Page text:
The simple tater tot is so ubiquitous that it's hard to imagine a time when it wasn't a diner menu staple. But the seemingly divine existence of crunchy, golden-brown nuggets of grated potato was actually the invention of two men from Ontario, Oregon. Now, the Malheur Enterprise reports that the birthplace of the tater tot will host a festival in the starchy side dish's honor.

Brothers Nephi and Golden Grigg invented the tater tot shortly after founding the frozen food processing company Ore-Ida in 1952. The idea was born out of resourcefulness: Making French fries left them with a lot of leftover potato scraps, and instead of throwing them out, they decided to chop them up, season them, and mold them into bite-sized pieces. After consulting a thesaurus, they dubbed their creation the tater tot.

Four years after going public in 1961, Ore-Ida was purchased by Heinz, and today tater tots rank right up there with potato chips and French fries on the list of beloved fried potato products. In celebration of the tiny snack's huge impact, the organization Revitalize Ontario is putting together a tater tot festival for 2020.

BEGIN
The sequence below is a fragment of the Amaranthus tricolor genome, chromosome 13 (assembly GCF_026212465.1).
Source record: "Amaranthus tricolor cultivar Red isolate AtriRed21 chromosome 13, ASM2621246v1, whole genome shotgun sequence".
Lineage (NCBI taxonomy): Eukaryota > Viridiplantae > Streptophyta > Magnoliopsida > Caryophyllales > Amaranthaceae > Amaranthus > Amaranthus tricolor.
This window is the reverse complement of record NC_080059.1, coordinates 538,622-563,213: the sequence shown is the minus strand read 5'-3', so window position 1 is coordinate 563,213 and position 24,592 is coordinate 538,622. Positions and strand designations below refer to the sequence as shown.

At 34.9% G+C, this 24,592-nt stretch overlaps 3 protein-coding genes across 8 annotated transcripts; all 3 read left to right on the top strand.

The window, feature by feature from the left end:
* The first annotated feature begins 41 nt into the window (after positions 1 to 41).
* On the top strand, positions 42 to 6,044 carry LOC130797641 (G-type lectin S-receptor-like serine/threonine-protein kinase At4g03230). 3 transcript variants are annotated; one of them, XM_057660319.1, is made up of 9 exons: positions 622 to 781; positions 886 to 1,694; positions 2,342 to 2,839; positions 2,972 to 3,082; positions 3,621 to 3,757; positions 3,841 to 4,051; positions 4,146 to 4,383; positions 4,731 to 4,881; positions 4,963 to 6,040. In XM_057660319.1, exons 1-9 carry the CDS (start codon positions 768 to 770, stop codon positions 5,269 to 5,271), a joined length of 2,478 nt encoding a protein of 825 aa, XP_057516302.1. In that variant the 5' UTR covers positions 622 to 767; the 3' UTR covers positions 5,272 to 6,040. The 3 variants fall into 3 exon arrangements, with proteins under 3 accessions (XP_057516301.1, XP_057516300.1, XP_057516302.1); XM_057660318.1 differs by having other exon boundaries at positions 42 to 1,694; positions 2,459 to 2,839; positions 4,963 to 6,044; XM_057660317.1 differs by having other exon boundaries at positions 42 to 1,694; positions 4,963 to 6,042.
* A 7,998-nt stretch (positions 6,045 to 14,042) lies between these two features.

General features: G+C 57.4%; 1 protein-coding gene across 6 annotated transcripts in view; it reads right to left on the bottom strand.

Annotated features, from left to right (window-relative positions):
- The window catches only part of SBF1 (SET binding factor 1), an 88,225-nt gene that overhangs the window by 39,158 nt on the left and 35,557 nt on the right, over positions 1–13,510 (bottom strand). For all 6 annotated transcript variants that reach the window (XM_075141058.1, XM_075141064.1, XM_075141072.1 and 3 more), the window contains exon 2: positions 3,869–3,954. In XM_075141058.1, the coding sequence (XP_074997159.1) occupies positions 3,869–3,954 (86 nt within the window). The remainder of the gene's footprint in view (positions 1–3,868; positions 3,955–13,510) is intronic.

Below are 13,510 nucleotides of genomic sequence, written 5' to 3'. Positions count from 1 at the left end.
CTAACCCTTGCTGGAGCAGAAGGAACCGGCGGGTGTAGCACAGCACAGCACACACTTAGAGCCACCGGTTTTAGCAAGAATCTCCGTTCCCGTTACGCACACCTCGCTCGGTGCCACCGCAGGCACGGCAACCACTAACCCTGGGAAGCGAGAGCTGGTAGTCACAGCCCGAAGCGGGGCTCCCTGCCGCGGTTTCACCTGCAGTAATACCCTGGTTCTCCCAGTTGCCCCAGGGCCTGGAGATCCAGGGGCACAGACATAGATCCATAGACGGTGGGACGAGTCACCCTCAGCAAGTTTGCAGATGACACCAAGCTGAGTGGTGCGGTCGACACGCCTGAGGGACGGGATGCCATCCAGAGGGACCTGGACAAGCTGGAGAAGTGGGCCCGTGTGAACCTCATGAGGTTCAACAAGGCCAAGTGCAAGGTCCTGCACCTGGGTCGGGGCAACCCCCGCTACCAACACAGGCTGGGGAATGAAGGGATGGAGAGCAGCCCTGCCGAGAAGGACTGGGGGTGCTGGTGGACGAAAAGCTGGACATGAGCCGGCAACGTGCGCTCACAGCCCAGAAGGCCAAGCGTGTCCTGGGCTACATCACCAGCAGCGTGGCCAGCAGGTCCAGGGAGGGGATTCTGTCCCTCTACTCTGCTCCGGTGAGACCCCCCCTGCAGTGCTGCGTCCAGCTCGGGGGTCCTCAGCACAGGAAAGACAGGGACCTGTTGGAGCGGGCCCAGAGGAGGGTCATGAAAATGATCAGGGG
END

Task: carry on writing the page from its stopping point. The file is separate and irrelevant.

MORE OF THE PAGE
The event will feature games, food vendors, and a Ferris wheel, plus a few special carnival attractions that are specific to the starring foodstuff. Guests will get to watch a tater tot-eating contest and a tater tot-themed play written by local children. Before the fair ends, a tater tot festival king and queen will be crowned.

The festival will be officially announced at the Malheur County Fair in August. The city of Ontario recently awarded a $3800 grant to the event to be used for marketing materials, including T-shirts and 10,000 pencils with the tater tot festival logo.

[h/t Malheur Enterprise]